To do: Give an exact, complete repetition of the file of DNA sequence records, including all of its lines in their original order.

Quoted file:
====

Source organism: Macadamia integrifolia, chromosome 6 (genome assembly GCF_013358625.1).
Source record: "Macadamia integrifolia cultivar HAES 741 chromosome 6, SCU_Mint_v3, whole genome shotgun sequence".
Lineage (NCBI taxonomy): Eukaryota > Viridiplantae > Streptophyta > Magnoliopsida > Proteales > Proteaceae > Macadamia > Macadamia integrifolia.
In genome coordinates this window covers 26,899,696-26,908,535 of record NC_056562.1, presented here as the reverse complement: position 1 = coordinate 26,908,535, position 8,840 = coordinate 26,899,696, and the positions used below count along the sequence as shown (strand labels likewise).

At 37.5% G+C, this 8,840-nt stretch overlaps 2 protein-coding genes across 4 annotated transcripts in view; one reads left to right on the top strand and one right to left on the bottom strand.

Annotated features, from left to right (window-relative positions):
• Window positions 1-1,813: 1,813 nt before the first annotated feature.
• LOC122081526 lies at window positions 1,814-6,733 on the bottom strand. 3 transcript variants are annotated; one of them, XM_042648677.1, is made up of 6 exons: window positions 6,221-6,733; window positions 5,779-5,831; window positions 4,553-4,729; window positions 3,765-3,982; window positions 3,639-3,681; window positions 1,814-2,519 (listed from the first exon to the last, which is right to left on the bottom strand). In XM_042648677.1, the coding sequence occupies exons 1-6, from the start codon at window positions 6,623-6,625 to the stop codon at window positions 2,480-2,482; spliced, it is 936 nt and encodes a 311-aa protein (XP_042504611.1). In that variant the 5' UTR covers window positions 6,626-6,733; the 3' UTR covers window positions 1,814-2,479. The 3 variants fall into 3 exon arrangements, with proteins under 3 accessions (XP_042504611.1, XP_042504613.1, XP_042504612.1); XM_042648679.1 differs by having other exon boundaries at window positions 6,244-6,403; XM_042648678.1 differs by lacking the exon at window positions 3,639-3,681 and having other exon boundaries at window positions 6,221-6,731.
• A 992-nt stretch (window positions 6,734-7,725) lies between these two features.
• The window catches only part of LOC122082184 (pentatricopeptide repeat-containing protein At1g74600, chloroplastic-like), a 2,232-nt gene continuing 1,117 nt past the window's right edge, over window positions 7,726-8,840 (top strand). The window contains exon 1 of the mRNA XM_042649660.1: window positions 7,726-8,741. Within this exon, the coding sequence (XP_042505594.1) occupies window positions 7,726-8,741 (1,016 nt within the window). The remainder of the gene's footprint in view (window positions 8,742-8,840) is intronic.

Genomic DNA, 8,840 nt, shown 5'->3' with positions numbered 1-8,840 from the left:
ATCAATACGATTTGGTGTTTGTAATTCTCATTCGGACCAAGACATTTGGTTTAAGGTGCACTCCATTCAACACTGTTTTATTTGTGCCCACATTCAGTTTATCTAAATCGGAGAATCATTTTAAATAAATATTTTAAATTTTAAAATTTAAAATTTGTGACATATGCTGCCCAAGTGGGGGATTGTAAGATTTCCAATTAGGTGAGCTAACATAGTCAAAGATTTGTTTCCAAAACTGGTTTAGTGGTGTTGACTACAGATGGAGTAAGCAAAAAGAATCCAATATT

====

Source organism: Macadamia integrifolia, chromosome 6 (genome assembly GCF_013358625.1).
Source record: "Macadamia integrifolia cultivar HAES 741 chromosome 6, SCU_Mint_v3, whole genome shotgun sequence".
Lineage (NCBI taxonomy): Eukaryota > Viridiplantae > Streptophyta > Magnoliopsida > Proteales > Proteaceae > Macadamia > Macadamia integrifolia.
In genome coordinates this window covers 26,899,696-26,908,535 of record NC_056562.1, presented here as the reverse complement: position 1 = coordinate 26,908,535, position 8,840 = coordinate 26,899,696, and the positions used below count along the sequence as shown (strand labels likewise).

At 37.5% G+C, this 8,840-nt stretch overlaps 2 protein-coding genes across 4 annotated transcripts in view; one reads left to right on the top strand and one right to left on the bottom strand.

Annotated features, from left to right (window-relative positions):
• Window positions 1-1,813: 1,813 nt before the first annotated feature.
• LOC122081526 lies at window positions 1,814-6,733 on the bottom strand. 3 transcript variants are annotated; one of them, XM_042648677.1, is made up of 6 exons: window positions 6,221-6,733; window positions 5,779-5,831; window positions 4,553-4,729; window positions 3,765-3,982; window positions 3,639-3,681; window positions 1,814-2,519 (listed from the first exon to the last, which is right to left on the bottom strand). In XM_042648677.1, the coding sequence occupies exons 1-6, from the start codon at window positions 6,623-6,625 to the stop codon at window positions 2,480-2,482; spliced, it is 936 nt and encodes a 311-aa protein (XP_042504611.1). In that variant the 5' UTR covers window positions 6,626-6,733; the 3' UTR covers window positions 1,814-2,479. The 3 variants fall into 3 exon arrangements, with proteins under 3 accessions (XP_042504611.1, XP_042504613.1, XP_042504612.1); XM_042648679.1 differs by having other exon boundaries at window positions 6,244-6,403; XM_042648678.1 differs by lacking the exon at window positions 3,639-3,681 and having other exon boundaries at window positions 6,221-6,731.
• A 992-nt stretch (window positions 6,734-7,725) lies between these two features.
• The window catches only part of LOC122082184 (pentatricopeptide repeat-containing protein At1g74600, chloroplastic-like), a 2,232-nt gene continuing 1,117 nt past the window's right edge, over window positions 7,726-8,840 (top strand). The window contains exon 1 of the mRNA XM_042649660.1: window positions 7,726-8,741. Within this exon, the coding sequence (XP_042505594.1) occupies window positions 7,726-8,741 (1,016 nt within the window). The remainder of the gene's footprint in view (window positions 8,742-8,840) is intronic.

Genomic DNA, 8,840 nt, shown 5'->3' with positions numbered 1-8,840 from the left:
ATCAATACGATTTGGTGTTTGTAATTCTCATTCGGACCAAGACATTTGGTTTAAGGTGCACTCCATTCAACACTGTTTTATTTGTGCCCACATTCAGTTTATCTAAATCGGAGAATCATTTTAAATAAATATTTTAAATTTTAAAATTTAAAATTTGTGACATATGCTGCCCAAGTGGGGGATTGTAAGATTTCCAATTAGGTGAGCTAACATAGTCAAAGATTTGTTTCCAAAACTGGTTTAGTGGTGTTGACTACAGATGGAGTAAGCAAAAAGAATCCAATATT